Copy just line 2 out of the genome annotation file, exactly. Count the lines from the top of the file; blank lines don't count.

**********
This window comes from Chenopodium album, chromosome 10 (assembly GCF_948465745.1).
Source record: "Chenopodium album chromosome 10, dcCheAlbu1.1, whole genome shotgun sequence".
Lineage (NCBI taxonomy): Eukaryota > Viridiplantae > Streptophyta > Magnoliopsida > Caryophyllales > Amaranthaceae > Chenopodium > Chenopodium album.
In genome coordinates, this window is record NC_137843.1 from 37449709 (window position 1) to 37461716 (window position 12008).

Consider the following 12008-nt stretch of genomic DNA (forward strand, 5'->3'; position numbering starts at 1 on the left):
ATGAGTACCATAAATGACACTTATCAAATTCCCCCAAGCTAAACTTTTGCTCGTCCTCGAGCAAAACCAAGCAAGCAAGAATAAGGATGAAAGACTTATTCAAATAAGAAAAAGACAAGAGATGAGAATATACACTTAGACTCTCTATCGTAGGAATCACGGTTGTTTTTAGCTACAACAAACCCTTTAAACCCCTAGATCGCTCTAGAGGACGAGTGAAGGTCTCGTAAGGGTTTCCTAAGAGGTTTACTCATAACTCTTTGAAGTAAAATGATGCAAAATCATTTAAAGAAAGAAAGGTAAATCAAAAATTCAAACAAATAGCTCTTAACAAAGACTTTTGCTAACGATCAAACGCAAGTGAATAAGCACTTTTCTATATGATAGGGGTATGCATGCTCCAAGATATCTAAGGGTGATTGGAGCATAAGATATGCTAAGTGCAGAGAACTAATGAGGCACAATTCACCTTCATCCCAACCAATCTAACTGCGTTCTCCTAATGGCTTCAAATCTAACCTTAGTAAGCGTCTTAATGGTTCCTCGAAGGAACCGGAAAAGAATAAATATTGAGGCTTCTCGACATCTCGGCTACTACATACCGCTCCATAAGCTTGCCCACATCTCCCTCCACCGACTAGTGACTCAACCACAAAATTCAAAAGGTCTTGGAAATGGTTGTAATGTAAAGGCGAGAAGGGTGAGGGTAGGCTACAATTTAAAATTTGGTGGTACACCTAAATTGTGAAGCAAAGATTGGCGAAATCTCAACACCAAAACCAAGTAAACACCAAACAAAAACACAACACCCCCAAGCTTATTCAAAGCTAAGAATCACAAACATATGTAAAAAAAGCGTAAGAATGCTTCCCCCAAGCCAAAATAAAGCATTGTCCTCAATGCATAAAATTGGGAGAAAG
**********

Source record: "Chenopodium album chromosome 10, dcCheAlbu1.1, whole genome shotgun sequence".